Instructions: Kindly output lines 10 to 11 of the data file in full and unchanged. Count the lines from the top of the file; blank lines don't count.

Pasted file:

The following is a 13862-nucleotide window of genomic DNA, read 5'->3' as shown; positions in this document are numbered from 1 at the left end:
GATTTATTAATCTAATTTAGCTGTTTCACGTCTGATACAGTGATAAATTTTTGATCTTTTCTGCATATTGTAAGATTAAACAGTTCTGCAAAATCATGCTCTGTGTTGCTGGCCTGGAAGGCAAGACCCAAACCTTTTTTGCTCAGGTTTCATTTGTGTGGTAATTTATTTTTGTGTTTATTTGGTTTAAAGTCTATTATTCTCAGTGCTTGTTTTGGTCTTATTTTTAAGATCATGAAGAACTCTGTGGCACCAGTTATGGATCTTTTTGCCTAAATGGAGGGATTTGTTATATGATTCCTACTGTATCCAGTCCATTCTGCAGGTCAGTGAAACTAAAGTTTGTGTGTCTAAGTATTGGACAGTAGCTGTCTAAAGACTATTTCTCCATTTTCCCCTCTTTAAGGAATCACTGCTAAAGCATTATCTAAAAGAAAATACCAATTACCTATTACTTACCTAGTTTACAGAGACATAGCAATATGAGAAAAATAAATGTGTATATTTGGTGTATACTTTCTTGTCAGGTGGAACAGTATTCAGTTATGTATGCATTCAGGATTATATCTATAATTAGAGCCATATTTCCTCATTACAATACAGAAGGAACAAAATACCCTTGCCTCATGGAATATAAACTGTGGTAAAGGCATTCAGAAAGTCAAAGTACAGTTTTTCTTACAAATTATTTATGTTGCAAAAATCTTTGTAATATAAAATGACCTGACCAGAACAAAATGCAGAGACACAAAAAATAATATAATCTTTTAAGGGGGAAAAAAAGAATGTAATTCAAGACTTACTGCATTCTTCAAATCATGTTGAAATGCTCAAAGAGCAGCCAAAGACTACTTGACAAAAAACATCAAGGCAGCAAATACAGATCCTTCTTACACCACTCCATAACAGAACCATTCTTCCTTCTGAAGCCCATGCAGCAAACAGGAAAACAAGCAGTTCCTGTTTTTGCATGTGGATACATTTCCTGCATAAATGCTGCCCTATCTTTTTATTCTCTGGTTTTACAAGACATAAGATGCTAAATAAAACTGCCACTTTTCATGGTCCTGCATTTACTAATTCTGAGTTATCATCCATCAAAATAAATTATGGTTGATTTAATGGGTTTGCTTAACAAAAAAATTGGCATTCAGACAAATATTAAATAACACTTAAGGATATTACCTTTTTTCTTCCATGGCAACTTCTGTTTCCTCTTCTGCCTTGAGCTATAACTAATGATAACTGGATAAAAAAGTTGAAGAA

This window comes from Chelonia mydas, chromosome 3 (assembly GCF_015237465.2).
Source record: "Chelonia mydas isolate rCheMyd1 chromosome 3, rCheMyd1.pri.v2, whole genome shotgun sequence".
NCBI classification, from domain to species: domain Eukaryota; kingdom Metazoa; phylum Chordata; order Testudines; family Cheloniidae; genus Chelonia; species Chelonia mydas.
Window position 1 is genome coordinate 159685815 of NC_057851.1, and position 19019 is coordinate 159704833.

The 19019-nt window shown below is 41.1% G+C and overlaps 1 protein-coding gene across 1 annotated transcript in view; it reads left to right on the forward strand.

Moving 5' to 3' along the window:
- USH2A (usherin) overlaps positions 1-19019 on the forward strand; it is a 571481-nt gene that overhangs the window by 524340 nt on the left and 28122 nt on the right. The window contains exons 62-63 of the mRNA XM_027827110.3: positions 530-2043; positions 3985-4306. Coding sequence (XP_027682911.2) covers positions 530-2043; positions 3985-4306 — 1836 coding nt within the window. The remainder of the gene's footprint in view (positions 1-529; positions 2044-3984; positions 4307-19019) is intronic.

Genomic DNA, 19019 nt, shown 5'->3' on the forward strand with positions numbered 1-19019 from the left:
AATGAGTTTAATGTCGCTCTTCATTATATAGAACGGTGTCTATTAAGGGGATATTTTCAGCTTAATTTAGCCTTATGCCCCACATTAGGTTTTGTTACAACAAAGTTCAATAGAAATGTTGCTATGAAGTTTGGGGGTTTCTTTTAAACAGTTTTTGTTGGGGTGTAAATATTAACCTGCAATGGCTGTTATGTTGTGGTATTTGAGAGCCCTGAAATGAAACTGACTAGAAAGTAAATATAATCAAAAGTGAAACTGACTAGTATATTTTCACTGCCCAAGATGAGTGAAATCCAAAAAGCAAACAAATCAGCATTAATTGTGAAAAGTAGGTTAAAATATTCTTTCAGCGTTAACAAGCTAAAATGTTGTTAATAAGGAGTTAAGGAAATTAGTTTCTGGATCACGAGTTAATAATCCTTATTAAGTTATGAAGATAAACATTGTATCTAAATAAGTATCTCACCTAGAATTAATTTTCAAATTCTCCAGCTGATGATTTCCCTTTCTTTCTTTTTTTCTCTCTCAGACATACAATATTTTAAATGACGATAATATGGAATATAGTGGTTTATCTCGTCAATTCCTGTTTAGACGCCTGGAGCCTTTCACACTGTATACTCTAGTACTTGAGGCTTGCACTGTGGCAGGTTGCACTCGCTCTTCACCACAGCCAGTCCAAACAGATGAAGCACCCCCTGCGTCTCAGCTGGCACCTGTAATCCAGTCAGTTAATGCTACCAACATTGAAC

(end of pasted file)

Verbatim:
Genomic DNA, 19019 nt, shown 5'->3' on the forward strand with positions numbered 1-19019 from the left:
AATGAGTTTAATGTCGCTCTTCATTATATAGAACGGTGTCTATTAAGGGGATATTTTCAGCTTAATTTAGCCTTATGCCCCACATTAGGTTTTGTTACAACAAAGTTCAATAGAAATGTTGCTATGAAGTTTGGGGGTTTCTTTTAAACAGTTTTTGTTGGGGTGTAAATATTAACCTGCAATGGCTGTTATGTTGTGGTATTTGAGAGCCCTGAAATGAAACTGACTAGAAAGTAAATATAATCAAAAGTGAAACTGACTAGTATATTTTCACTGCCCAAGATGAGTGAAATCCAAAAAGCAAACAAATCAGCATTAATTGTGAAAAGTAGGTTAAAATATTCTTTCAGCGTTAACAAGCTAAAATGTTGTTAATAAGGAGTTAAGGAAATTAGTTTCTGGATCACGAGTTAATAATCCTTATTAAGTTATGAAGATAAACATTGTATCTAAATAAGTATCTCACCTAGAATTAATTTTCAAATTCTCCAGCTGATGATTTCCCTTTCTTTCTTTTTTTCTCTCTCAGACATACAATATTTTAAATGACGATAATATGGAATATAGTGGTTTATCTCGTCAATTCCTGTTTAGACGCCTGGAGCCTTTCACACTGTATACTCTAGTACTTGAGGCTTGCACTGTGGCAGGTTGCACTCGCTCTTCACCACAGCCAGTCCAAACAGATGAAGCACCCCCTGCGTCTCAGCTGGCACCTGTAATCCAGTCAGTTAATGCTACCAACATTGAAC